A side-effect of this is that SFLNC managed to convince the city to move permitting out of the police department and into a new "entertainment commission", which is a lot less of a conflict of interest.

        Still, I'd much rather have a muffler shop for a neighbor than a condo. The muffler shop isn't going to complain about people on the sidewalk going "woo woo" at 3am.

        • otterley says:

          Not to put too fine a point on it, but...

          I don't think the construction lobby is as powerful as you think it is, at least not overall. The reason that they are able to get new building permits in SOMA is probably because most business owners in that neighborhood (besides nighclub owners) are more than happy to have a new audience to cater to. New housing construction tends to drive up the property values in blighted (6th Ave. in particular) and industrial neighborhoods, which benefits those owning the fee simple (i.e. the land itself) and tenants who can leave to subtenants.

          Were the construction lobby as powerful as you suggest, I think we'd see a lot more vertical development (i.e. high rise buildings) in the city. There's very, very little undeveloped land in the city and I don't think there have been enough ships sinking in the Bay lately to support additional outgrowth through soil-filling. In neighborhoods already zoned residential, the neighborhood associations, who have an interest in keeping prices high through (relatively) low population densities, completly crush the construction lobby. It is those associations that keep real estate prices high by opposing new vertical housing construction.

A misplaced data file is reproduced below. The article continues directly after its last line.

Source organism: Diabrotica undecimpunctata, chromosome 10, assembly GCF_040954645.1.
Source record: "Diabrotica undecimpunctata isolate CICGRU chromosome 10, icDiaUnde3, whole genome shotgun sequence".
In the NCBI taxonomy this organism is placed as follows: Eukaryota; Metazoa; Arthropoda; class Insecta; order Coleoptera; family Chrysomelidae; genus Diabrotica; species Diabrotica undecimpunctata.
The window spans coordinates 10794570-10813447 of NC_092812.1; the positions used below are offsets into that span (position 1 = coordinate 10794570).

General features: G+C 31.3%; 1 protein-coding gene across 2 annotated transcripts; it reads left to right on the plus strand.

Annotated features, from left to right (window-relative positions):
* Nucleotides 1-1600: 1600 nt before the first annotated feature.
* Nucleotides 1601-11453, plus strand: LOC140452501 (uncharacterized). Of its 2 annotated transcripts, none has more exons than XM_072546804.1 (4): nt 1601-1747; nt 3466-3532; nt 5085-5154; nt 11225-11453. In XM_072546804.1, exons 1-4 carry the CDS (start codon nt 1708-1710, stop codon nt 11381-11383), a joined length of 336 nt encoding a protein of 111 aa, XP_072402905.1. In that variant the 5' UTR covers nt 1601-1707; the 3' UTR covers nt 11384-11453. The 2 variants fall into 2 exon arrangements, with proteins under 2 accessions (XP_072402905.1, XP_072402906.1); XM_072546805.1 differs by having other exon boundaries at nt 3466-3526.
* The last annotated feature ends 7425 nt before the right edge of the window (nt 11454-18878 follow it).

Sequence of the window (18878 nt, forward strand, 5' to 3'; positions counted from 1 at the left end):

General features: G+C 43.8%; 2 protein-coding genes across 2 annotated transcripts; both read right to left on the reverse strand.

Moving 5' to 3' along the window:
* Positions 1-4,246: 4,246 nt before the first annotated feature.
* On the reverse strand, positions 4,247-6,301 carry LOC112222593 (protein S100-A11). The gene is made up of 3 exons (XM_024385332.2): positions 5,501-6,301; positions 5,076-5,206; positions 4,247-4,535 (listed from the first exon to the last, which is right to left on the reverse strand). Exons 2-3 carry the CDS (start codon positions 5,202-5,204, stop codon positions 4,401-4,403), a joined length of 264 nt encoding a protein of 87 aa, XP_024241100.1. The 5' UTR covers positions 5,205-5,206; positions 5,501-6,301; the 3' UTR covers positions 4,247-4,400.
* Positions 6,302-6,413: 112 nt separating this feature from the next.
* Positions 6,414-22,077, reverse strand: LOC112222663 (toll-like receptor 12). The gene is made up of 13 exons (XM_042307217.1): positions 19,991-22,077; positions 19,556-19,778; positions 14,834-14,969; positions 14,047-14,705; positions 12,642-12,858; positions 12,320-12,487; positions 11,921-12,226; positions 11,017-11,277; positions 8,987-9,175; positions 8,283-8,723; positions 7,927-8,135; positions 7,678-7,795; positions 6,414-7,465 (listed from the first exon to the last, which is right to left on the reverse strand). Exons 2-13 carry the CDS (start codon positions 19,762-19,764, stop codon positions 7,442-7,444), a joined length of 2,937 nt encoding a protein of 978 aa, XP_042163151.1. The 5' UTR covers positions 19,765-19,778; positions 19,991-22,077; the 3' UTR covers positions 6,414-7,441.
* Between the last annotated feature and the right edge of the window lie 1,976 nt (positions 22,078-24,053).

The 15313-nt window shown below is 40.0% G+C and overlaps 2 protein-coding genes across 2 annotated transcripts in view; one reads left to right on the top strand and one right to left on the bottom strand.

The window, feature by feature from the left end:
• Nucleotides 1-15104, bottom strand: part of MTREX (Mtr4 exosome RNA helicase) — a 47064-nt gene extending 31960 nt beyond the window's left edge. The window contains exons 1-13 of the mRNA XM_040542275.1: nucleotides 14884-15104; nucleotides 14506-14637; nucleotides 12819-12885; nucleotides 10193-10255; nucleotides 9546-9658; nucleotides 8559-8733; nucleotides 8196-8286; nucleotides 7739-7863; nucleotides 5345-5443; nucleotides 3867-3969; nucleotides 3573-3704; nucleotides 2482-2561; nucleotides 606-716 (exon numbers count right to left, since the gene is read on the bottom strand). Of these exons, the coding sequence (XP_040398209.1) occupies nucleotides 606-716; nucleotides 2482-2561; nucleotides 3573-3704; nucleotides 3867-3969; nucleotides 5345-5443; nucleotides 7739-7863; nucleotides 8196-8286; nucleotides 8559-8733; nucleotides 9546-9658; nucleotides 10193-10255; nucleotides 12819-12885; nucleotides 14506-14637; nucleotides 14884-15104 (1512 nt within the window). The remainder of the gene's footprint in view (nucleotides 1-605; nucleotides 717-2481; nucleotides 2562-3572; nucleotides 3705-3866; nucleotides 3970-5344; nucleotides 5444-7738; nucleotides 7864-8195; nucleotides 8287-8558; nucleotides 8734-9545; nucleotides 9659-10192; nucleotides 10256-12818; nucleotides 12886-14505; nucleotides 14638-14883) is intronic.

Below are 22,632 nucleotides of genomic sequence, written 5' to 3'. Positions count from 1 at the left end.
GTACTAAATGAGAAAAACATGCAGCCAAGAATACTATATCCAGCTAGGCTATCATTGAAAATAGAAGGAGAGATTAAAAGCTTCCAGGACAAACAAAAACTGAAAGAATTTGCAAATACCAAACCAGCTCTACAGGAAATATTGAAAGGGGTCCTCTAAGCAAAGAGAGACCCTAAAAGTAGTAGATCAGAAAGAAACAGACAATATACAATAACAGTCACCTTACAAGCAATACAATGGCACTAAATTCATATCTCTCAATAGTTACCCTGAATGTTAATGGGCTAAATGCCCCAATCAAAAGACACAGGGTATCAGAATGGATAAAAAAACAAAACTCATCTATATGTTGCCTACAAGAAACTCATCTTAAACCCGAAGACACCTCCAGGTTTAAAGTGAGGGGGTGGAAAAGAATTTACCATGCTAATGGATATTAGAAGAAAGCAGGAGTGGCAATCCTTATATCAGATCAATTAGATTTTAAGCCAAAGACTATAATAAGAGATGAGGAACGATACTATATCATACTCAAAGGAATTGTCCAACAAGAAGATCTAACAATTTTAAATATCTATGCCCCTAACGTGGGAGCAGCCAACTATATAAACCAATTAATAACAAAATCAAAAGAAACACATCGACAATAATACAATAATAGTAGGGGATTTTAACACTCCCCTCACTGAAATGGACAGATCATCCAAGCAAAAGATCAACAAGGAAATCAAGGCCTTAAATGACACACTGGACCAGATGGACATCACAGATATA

6. oh that's just fucking GREAT.

    remembering the maritime....

    • jwz says:

      Still glad it's gone. By any means necessary.

      • how did i KNOW you would say that. you're so predictable.

        • jwz says:

          Also, note that Sound Factory is still going strong, and they're across the street from the same condos. The reason Maritime had trouble with the neighbors is that they treated them about as well as they treated their customers, and their building: with contempt.

          • i'm fully remembering the contempt.

            it happened most frequently, personally, on the smoking patio, though, so i thought you'd fully be in favor of that.

            (now picturing you holding a fire hose, aimed at the patio)

          • revglenn says:

            oh come one!
            what better way to show you're love of your customers and building than by letting your restrooms get so out of control that you have to step over human filth tok get a snack or drink?